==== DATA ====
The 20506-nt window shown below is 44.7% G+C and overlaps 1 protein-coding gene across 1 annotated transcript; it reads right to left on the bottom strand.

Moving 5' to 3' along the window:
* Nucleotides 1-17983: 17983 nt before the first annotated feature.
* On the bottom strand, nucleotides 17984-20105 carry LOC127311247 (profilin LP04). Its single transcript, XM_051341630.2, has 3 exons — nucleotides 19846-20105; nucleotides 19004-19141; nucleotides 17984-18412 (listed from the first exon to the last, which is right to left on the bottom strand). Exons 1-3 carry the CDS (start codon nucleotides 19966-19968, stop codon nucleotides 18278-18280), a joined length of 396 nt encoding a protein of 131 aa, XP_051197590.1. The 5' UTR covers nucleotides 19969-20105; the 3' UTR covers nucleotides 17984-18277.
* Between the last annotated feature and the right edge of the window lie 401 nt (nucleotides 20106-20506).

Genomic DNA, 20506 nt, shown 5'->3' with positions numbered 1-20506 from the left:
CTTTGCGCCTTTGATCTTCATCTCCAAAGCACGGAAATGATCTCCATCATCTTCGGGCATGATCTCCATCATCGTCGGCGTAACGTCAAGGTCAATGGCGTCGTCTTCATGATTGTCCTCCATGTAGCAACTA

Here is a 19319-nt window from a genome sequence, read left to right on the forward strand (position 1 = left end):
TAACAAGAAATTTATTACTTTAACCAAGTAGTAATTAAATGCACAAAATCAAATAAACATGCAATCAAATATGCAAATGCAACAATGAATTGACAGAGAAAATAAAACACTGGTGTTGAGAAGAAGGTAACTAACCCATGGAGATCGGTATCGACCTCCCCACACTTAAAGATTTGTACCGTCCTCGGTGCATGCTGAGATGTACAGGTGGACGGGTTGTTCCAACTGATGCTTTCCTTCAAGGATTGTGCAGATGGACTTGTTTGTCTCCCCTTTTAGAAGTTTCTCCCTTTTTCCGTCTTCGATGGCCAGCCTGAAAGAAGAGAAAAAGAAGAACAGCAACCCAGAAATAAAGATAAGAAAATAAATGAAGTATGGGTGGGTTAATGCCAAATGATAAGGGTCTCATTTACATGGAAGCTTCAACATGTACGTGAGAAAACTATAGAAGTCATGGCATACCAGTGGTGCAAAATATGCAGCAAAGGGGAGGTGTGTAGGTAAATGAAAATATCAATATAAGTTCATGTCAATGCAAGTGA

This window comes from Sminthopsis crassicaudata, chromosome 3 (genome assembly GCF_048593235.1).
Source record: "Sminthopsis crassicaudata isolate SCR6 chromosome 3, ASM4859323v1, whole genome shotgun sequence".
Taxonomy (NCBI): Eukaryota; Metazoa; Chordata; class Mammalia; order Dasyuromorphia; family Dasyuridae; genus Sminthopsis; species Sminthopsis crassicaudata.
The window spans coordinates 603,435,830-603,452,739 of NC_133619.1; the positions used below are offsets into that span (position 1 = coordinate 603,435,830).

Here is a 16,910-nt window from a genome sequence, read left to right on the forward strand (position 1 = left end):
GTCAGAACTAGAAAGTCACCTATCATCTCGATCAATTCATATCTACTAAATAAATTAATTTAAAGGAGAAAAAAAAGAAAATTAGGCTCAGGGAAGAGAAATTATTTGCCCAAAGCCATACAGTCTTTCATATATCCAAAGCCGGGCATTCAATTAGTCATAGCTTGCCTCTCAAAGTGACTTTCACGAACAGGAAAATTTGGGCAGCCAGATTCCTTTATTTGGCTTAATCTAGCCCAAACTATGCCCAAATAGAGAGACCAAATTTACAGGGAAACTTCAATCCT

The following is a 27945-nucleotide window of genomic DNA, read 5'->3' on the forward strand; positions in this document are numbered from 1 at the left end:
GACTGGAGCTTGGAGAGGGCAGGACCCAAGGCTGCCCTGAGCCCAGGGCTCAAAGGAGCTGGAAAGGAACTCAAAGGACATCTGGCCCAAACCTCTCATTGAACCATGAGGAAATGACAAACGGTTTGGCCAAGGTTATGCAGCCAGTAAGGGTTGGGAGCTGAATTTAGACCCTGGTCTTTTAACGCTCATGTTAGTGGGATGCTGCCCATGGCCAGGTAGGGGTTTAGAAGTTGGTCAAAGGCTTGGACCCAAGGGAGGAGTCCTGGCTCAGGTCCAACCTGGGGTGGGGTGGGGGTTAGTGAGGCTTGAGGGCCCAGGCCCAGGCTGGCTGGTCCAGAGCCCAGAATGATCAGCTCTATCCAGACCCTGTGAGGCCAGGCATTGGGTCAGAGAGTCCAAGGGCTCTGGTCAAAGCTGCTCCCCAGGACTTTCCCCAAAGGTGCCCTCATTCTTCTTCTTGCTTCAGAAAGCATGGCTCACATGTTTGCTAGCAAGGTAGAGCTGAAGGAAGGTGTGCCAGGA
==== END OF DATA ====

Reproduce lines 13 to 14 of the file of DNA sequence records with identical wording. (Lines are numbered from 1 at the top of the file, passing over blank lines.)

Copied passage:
The window spans coordinates 603,435,830-603,452,739 of NC_133619.1; the positions used below are offsets into that span (position 1 = coordinate 603,435,830).

Here is a 16,910-nt window from a genome sequence, read left to right on the forward strand (position 1 = left end):